Following a screening of DAVID WOJNAROWICZ—A CONVERSATION WITH SYLVÈRE LOTRINGER AND MARION SCEMAMA, Lotringer and AmyScholder will join Hedi ElKholti for a conversation about Scemama’s film and Wojnarowicz’s life and work.*
The film intercuts footage from Lotringer‘s extensive 1989 interview with Wojnarowicz—itself filmed by Scemama—with documents from the artist’s estate and papers, and Scemama’s personal archives.
By the mid-1950s, Nat “King” Cole was one of the biggest singing stars in the world and the most prominent African-American, by far, to host his own television variety show. The Nat King ColeShow aired for just over a year during NBC’s 1956–1957 season and drew only one national sponsor—the makers of Arrid deodorant bought a few months of airtime. The slack was taken up by a number of local alcoholic beverage companies—Rheingold in New York, Regal beer in New Orleans, rotgut Thunderbird in Chicago—who didn’t seem to share Madison Avenue’s fear of a boycott once eyes in the South got a look at Cole sharing the stage with such white, female stars as June Christy, Margaret Whiting, Peggy Lee, Gogi Grant, and the raw and raucous Betty Hutton. (Heads must have exploded across the country when mixed-race couple PearlBailey and Louis Bellson appeared as Cole’s guests in July 1957.)
This is the story from which playwright and actor Colman Domingo and writer-director Patricia McGregor have crafted LIGHTS OUT: NAT “KING” COLE, their short and bracing blend of show-stopping entertainment, social activism, and American Grand Guignol, set on December 17, 1957, the final night of the broadcast.
The drama begins with Cole (DuléHill, a picture of grace under pressure) sitting at his dressing-room table, contemplating his future and enduring the indignity of the studio’s make-up artist (Mary-Pat Green) reluctantly lightening his skin with powder. Visited by memories, hallucinations, and nightmares, Cole is confronted with the question: Will he call out the racism and abuse that were/are a part of everyday life for black men and women in this country, no matter how successful, or will he remain the singer white America loved to listen to, but not share a meal with—smooth, dignified, reserved Nat Cole?*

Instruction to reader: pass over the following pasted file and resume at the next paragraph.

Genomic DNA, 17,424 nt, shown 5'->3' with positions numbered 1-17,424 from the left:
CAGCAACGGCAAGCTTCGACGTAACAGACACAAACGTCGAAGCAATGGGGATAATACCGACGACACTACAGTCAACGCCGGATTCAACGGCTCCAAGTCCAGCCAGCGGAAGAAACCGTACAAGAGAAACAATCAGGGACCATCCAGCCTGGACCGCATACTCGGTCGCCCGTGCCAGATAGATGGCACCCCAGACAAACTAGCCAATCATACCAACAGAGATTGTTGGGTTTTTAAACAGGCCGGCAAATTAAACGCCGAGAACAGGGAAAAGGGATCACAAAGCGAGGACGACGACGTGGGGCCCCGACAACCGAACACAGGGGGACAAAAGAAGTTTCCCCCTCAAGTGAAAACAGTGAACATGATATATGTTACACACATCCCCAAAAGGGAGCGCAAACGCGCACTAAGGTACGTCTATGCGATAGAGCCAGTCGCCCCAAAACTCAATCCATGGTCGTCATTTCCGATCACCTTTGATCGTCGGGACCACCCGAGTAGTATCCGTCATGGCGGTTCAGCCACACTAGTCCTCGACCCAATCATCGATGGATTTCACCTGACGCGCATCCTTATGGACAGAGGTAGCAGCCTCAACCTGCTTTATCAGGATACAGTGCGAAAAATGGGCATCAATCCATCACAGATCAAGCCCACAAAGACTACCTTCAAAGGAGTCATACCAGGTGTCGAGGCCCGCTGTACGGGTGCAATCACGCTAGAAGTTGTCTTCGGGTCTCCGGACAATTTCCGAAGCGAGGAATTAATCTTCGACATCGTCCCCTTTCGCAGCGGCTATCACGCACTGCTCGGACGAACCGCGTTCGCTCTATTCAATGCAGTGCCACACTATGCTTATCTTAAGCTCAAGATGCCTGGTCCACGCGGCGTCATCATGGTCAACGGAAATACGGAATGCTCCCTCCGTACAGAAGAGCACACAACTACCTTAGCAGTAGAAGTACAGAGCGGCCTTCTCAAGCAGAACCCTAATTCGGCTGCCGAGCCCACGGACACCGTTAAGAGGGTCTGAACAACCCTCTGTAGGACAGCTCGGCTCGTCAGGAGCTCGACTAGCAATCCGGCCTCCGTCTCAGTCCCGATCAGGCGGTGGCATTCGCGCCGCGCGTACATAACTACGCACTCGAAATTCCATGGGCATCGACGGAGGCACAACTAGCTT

The angel-devil on Cole’s shoulder pushing him to break out of his shell is the triple-threat Rat Packer Sammy Davis, Jr., played by Daniel J. Watts as a delight of motor-mouth megalomania. Singing, swinging, mugging, telling jokes, imitating Cole, and—midway through the show—joining the headliner in a cathartic tap-dance duel that brought down the house, Davis is Cole’s conscience, a release valve for his eleventh-hour breakdown.
About the showstoppers: In addition to the tap number, the vocalists ZonyaLove (as Cole’s mother) and Ruby Lewis (as Betty Hutton, singing Frank Loesser’s “I Wish I Didn’t Love You So”) nail their big numbers and school the audience in Fifties-style professionalism, and Gisela Adisa brilliantly captures the erotic cheek and wonderful feline absurdity of Eartha Kitt.
Edgar Godineaux is the show’s choreographer, and tap and additional choreography are by Jared Grimes. The tight music and vocal arrangements and orchestrations by John McDaniel live up to those by the legendary Nelson Riddle, portrayed upstage with his live band led by David Witham.**
*Six months before the premiere of his television show, Cole was attacked and beaten on stage in Birmingham, Alabama.
**In addition to Witham on keyboards, Greg Porée plays guitar, Edwin Livingston is the bassist, and Brian Miller handles drums and percussion.
From top: Dulé Hill as Nat “King” Cole in Lights Out—Nat “King” Cole, Geffen Playhouse, 2019; Hill and Daniel J. Watts as Sammy Davis, Jr.; Gisela Adisa as Eartha Kitt; Ruby Lewis as Betty Hutton and Hill; Watts and Hill; Hill. Photographs by JeffLorch.
From top: Ron Athey in Acephalous Monster, 2018, photograph by Rachel Papo, courtesy Performance Space, New York; participants in Rafa Esparza’s De la Calle parade in downtown Los Angeles, 2018, photograph by Carolina A.Miranda; Esparza, Mas caras y mas gestos performance, July 8, 2016, Made in L.A. 2016, Hammer Museum, photograph by Barbara Katz, courtesy Esparza and the Hammer; Esparza (left) and Athey at Frieze Los Angeles, February 15, 2019, courtesy the artists and Frieze.
Join Glenn Ligon and Hamza Walker for a conversation at Regen Projects, where Ligon’s show UNTITLED (AMERICA)/DEBRIS FIELD/SYNECDOCHE/NOTES FOR A POEM ON THE THIRD WORLD will be up through Sunday.
The exhibition includes the large neon Notes for a Poem on the Third World, which is based on a tracing of the artist’s hands, and the first in a series of works inspired by an unrealized film project by Pier Paolo Pasolini.
From top: Glenn Ligon, photograph courtesy the artist; Glenn Ligon, Notes for a Poem on theThird World (chapter one), 2018, neon and paint; Glenn Ligon, Debris Field (Red) #3, 2018, etching ink and acrylic on canvas; Hamza Walker, courtesy the Renaissance Society, Chicago; Glenn Ligon, Synecdoche (For Byron Kim), 2018, neon. Artwork images courtesy the artist and Regen Projects.